Child playing phone outdoors in sunny day. Boy looking to phone, playing games or using application

Could a mobile game help children feel less anxious about coronavirus?

Image credit: Zaikina | Dreamstime

A Glasgow-based technology company is developing a mobile game aimed at educating children about Covid-19, with hopes of easing any anxieties they might experience as the country gradually moves out of lockdown.

Scottish company Game Doctor has been given a £50,000 grant by Government agency Innovate UK for the app, which it is hoped will launch in September as a free download on iOS and Android.

Aimed at children aged eight to 16, the game will feature drug and vaccine development to teach them about the virus, with analytics measuring the health behaviours of young people.

Dr Carla Brown, the founder and director of Game Doctor, is now working with the company’s stakeholders to connect with Public Health Scotland to help promote the app.

She said: “We were really very keen to use our expertise to help tackle this horrible pandemic and help with our young people who are feeling quite anxious about it.”

Brown explained that the aim is to let young people feel involved by letting them develop drugs and vaccines in the game “alongside scientists, to give them hope and reassure them that you know this isn’t forever – we are working together to develop a cure”. 

She added: “What we’re trying to do is get a game that not only teaches young people about Covid-19, hopefully, it just makes them a bit more positive about adhering to this Government guidance for the next two years”. 

The company intend to create a drug development simulator, where the players will be developing and working with real drugs that are currently being tested in clinical trials and observing how they reduce the infection. 

“Through this game, we’re hoping to collect data on students and players’ knowledge on Covid-19 and how that changes during gameplay,” she explained.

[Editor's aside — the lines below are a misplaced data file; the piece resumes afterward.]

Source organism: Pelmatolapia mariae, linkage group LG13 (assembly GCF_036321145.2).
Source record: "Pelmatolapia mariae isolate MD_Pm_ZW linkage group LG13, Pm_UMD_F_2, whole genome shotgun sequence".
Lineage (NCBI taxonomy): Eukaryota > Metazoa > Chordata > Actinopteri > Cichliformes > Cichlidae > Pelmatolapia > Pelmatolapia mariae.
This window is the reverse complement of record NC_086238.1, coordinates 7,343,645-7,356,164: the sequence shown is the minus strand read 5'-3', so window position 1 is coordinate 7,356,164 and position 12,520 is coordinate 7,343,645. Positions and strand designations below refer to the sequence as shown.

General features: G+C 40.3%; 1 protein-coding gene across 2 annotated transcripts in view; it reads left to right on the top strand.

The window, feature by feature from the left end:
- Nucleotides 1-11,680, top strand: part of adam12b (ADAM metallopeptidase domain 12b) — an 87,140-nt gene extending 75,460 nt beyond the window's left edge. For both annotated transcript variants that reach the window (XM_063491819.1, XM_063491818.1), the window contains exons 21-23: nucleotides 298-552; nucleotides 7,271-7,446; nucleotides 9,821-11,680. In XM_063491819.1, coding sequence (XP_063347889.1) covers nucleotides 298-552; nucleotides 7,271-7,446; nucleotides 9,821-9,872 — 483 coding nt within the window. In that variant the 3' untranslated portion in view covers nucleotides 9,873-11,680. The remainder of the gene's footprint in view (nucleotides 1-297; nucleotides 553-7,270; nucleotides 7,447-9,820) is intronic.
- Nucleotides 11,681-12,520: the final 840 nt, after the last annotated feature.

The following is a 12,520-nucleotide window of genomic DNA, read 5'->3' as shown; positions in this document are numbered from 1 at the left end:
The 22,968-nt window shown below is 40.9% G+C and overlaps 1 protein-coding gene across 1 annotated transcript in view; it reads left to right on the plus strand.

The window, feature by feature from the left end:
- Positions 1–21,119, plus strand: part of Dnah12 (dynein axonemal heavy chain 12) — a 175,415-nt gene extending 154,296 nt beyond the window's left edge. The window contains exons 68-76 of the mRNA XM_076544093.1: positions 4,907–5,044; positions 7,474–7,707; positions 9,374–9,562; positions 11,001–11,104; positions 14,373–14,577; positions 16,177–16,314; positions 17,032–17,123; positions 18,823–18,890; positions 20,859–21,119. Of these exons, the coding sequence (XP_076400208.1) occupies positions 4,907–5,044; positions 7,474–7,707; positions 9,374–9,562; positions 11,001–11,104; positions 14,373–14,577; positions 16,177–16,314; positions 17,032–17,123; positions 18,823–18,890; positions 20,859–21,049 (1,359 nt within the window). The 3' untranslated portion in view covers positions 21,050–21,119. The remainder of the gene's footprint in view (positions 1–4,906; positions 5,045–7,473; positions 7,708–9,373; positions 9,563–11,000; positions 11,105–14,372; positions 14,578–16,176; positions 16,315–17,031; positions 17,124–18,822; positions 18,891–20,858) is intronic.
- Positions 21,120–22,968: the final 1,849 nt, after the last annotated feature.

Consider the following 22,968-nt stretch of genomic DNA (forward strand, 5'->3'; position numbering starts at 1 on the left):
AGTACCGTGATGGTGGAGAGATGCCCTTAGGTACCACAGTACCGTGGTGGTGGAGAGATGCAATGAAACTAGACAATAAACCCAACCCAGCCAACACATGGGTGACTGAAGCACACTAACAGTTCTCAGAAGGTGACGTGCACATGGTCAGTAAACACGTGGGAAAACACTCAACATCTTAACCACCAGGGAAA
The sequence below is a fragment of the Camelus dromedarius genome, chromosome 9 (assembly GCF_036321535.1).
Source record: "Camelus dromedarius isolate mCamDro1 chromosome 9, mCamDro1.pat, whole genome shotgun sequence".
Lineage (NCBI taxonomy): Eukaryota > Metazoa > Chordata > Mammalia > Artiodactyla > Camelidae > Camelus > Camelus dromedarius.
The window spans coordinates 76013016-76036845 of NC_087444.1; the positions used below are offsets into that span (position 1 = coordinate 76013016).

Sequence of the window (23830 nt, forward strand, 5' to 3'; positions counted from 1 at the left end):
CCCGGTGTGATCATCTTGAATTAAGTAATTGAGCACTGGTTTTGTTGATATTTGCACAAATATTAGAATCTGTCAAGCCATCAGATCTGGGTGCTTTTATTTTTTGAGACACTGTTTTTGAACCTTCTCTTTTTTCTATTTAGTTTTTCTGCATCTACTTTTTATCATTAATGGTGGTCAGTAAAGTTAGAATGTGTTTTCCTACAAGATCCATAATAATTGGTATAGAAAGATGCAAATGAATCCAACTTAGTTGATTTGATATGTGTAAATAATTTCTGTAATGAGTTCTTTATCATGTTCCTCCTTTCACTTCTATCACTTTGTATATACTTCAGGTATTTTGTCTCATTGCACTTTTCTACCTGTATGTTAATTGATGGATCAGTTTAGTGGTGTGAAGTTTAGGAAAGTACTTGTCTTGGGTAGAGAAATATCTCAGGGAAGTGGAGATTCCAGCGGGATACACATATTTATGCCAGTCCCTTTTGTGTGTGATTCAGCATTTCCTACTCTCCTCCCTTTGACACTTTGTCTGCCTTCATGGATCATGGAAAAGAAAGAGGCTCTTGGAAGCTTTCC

She said the game would also explore “their attitudes and behaviours towards vaccine development, vaccine use and how that changes during gameplay” and that there would also be “quizzes and stuff throughout the game to see their attitudes towards the whole thing, the whole pandemic as well”.

Started in 2016, Game Doctor is a studio that focuses on developing games and interactive technology for science and health education. The firm has been working with universities, the public sector and pharma and healthcare organisations to develop a variety of games.

For this particular project, Dr Brown will be working with researchers studying Covid-19 at the institute and Queen’s University Belfast to develop the game. A health psychologist from the University of Stirling will also support the game design and evaluation stages in the lead-up to the company’s 31 August deadline.

“Although we’ve just got £50,000 now, I’m working with Stirling Uni to apply for quite a big grant to update the game after it’s released so we can keep adding more drugs and more vaccines,” she said. 

We only started writing grants in March for the Covid game itself, so I think two months is pretty quick to get funding,” she added. I’ve been working hard to get people in the public to understand and appreciate the value of games for health education. It’s definitely been a journey in that sense.

Sign up to the E&T News e-mail to get great stories like this delivered to your inbox every day.

Recent articles